CNPS 365 (3) INTRODUCTION TO THEORIES OF COUNSELLING
An overview of selected theories of counselling.
COMM 280 (3) ENTREPRENEURSHIP
Entrepreneurial essentials from creating viable opportunities through building a founding team, strategic planning, going to market, fleshing out an organization and planning the future of the business.
COMM 329 (3) PRINCIPLES IN ORGANIZATIONAL BEHAVIOUR
An introductory examination of work organizations and the behaviour of individuals within them. Phenomena to be studied include organizational structure, environments, group processes, motivation and leadership
ENGL 301 (3) TECHNICAL WRITING
Study of the principles of written communication in general business and professional activities, and practice in the preparation of abstracts, proposals, reports, and correspondence. Writing skills are essential to your performance as a dietitian.
FNH 342 (3) CRITICAL PERSPECTIVES ON CONSUMER FOOD PRACTICES
Personal, collective, and policy factors affecting food choices, including perceptions of healthy eating, gender, identity, family structures, and economic, sociocultural, and political forces. Prerequisite: At least third year standing required.
FNH 355 (3) INTERNATIONAL NUTRITION
Conceptualization and scientific analyses of global problems in food and nutrition; complexities of food habits and malnutrition in various cultures around the world.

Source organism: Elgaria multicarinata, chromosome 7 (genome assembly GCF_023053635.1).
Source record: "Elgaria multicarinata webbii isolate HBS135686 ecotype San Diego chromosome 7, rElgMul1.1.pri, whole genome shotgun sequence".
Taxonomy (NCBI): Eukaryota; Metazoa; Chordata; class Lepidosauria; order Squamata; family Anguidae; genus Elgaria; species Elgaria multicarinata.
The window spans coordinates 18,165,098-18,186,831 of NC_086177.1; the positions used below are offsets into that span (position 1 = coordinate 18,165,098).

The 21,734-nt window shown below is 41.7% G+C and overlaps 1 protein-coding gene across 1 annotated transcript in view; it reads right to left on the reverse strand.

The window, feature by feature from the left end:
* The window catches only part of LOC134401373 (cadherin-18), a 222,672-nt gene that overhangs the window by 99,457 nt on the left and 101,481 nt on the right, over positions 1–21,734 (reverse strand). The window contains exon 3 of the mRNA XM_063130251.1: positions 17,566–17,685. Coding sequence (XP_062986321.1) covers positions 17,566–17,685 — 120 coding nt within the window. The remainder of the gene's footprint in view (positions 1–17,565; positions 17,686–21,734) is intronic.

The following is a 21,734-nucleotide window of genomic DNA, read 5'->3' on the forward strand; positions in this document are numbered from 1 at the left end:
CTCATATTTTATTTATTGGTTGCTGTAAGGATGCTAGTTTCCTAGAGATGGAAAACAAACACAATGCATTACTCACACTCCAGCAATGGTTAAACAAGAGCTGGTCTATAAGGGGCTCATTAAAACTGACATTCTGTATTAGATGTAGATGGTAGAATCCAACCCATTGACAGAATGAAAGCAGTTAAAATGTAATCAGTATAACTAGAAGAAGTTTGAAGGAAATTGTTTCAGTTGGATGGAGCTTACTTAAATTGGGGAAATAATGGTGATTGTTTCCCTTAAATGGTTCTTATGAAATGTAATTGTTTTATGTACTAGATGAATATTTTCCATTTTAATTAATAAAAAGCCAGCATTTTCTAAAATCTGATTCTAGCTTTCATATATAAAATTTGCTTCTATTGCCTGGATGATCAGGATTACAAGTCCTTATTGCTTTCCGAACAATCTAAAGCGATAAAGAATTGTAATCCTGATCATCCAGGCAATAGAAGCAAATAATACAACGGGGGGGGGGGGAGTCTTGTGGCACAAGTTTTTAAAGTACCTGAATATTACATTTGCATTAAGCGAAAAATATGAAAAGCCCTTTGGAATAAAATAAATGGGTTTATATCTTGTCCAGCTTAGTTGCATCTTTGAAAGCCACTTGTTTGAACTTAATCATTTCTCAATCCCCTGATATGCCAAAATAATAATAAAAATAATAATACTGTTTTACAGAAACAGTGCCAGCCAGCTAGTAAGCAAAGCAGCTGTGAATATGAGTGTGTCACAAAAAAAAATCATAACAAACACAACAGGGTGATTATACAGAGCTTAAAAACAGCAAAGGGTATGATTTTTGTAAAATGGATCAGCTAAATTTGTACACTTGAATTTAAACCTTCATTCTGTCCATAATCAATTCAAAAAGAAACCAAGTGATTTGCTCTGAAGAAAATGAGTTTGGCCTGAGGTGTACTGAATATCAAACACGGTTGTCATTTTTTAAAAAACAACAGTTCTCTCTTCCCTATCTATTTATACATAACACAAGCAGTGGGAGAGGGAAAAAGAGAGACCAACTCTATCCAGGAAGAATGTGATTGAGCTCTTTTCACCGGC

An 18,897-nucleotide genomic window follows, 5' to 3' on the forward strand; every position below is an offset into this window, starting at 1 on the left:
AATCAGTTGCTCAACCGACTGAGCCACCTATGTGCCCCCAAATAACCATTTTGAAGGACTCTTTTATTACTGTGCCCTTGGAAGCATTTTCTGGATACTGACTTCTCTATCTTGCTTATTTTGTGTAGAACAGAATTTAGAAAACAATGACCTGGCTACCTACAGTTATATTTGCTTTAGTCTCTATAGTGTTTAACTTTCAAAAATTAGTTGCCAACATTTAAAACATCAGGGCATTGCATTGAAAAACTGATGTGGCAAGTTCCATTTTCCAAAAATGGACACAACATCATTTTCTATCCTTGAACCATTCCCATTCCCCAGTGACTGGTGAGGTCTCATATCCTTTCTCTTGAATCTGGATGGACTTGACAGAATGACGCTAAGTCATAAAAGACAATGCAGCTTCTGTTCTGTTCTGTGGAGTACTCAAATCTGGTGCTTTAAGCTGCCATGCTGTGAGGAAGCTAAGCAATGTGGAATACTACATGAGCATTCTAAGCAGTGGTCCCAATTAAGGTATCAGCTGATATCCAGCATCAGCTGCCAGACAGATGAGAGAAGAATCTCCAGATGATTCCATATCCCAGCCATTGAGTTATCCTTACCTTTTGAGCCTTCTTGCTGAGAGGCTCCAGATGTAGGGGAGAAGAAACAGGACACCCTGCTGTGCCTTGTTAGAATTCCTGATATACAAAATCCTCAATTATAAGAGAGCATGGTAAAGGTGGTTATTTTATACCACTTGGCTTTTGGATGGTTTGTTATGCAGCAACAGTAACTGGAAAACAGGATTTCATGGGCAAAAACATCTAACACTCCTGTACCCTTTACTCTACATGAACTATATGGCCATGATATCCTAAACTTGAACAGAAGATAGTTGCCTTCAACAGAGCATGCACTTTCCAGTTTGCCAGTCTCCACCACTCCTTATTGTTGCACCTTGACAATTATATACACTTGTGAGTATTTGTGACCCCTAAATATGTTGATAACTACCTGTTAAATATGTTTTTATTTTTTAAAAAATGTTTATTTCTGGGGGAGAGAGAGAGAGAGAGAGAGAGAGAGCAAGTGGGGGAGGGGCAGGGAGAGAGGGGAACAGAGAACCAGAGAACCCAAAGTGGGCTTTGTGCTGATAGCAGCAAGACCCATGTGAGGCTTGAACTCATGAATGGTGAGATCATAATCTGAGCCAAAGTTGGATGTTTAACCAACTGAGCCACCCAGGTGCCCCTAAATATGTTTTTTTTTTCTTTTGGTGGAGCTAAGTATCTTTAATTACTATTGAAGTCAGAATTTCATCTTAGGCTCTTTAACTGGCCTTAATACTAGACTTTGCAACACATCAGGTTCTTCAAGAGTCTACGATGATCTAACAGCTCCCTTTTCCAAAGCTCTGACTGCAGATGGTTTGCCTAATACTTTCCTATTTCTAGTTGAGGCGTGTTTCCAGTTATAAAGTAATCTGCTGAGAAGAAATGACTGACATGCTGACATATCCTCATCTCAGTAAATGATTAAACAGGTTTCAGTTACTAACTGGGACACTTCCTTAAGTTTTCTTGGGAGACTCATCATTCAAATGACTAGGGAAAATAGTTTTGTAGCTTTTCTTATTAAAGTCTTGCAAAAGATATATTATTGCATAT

FNH 402 (3) FUNCTIONAL FOODS AND NEUTRACEUTICALS
Functional food and nutraceutical concepts related to ingredient safety and quality; examples of nutrient-disease relationships, requirements for standards of efficacy for health claims; market determinants of functional food and nutraceutical industries. Prerequisite: third-year standing
FNH 455 (3) APPLIED INTERNATIONAL NUTRITION
Applying nutrition concepts and principles in addressing problems of malnutrition and food insecurity in international settings. Basics of developing culturally acceptable, sustainable nutrition intervention programs. Prerequisite: FNH 355.
FNH 472 (3) MATERNAL AND FETAL NUTRITION
Metabolic adaptations, nutrient metabolism, and special issues during pregnancy that may influence the maternal-fetal nutritional supply. Prerequisite: FNH 350.
FNH 474 (3) SPORT NUTRITION